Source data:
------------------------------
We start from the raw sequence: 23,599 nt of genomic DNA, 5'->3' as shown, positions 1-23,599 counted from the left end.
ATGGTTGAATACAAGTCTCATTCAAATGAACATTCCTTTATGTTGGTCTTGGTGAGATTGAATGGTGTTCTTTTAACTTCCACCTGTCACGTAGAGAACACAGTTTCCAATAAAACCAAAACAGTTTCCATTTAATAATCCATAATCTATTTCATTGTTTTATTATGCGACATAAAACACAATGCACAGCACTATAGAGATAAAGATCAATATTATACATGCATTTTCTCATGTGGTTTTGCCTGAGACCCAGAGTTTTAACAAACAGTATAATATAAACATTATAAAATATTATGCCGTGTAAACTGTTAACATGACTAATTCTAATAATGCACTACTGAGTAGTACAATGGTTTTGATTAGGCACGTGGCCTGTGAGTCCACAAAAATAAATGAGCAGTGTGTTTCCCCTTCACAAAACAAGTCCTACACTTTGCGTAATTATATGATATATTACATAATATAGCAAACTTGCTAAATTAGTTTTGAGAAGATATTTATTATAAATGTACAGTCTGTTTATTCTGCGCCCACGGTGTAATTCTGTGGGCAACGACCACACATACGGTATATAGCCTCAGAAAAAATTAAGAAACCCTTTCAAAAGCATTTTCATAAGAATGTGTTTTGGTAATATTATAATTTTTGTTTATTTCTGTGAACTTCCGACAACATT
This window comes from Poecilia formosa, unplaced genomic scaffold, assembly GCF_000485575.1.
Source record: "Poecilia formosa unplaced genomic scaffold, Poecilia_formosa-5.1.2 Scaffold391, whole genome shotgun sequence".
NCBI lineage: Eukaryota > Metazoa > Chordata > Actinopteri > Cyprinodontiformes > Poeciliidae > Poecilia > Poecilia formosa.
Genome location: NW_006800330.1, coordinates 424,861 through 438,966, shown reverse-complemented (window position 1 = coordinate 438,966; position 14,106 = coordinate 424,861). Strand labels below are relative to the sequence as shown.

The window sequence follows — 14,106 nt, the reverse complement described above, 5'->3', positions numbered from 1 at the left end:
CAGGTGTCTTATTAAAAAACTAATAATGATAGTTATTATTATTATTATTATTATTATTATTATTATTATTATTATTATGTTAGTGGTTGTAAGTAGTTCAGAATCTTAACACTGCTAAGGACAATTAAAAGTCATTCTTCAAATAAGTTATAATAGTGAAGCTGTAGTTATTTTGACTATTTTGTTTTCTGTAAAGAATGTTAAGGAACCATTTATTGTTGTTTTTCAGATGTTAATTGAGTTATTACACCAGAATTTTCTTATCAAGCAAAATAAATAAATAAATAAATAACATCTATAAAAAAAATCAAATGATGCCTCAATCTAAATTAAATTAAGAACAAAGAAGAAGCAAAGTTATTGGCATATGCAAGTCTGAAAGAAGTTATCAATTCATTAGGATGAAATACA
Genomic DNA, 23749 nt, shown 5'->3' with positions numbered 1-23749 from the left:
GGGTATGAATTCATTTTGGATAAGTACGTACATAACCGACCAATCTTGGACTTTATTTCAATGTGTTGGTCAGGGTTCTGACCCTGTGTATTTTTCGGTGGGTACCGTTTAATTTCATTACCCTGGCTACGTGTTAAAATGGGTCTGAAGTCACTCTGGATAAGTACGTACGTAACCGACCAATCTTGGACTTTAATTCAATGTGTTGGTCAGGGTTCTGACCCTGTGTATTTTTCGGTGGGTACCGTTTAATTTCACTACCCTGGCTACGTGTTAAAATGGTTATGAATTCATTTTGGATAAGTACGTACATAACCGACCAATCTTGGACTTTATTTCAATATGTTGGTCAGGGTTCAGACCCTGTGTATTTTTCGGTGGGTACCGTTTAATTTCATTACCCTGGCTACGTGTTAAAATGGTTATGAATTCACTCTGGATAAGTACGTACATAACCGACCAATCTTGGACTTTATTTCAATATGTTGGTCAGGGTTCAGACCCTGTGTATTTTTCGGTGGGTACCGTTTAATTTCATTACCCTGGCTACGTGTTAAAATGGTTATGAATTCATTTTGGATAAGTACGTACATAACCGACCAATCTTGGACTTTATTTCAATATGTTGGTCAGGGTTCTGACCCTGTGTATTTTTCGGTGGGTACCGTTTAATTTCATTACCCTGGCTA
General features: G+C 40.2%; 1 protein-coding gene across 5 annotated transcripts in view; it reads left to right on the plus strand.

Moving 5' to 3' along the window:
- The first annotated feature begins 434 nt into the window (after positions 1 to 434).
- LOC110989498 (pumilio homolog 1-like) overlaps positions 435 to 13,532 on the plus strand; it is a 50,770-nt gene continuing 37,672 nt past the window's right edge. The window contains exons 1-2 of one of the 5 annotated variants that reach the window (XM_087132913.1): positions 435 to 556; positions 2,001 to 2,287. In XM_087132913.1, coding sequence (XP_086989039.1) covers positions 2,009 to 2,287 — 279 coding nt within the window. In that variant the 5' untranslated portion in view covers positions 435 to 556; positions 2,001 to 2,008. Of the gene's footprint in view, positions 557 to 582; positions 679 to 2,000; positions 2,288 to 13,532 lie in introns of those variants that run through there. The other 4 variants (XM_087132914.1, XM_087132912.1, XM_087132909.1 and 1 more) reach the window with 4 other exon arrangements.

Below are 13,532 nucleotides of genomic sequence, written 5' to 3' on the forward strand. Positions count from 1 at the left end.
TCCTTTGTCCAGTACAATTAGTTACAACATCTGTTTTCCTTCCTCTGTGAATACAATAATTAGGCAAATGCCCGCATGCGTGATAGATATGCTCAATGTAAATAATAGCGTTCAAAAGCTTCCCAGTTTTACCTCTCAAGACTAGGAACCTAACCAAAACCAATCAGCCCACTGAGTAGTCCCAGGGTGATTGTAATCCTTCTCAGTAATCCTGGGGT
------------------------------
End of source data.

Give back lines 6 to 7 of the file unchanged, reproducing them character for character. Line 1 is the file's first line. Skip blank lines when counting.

Genome location: NW_006800330.1, coordinates 424,861 through 438,966, shown reverse-complemented (window position 1 = coordinate 438,966; position 14,106 = coordinate 424,861). Strand labels below are relative to the sequence as shown.

The window sequence follows — 14,106 nt, the reverse complement described above, 5'->3', positions numbered from 1 at the left end: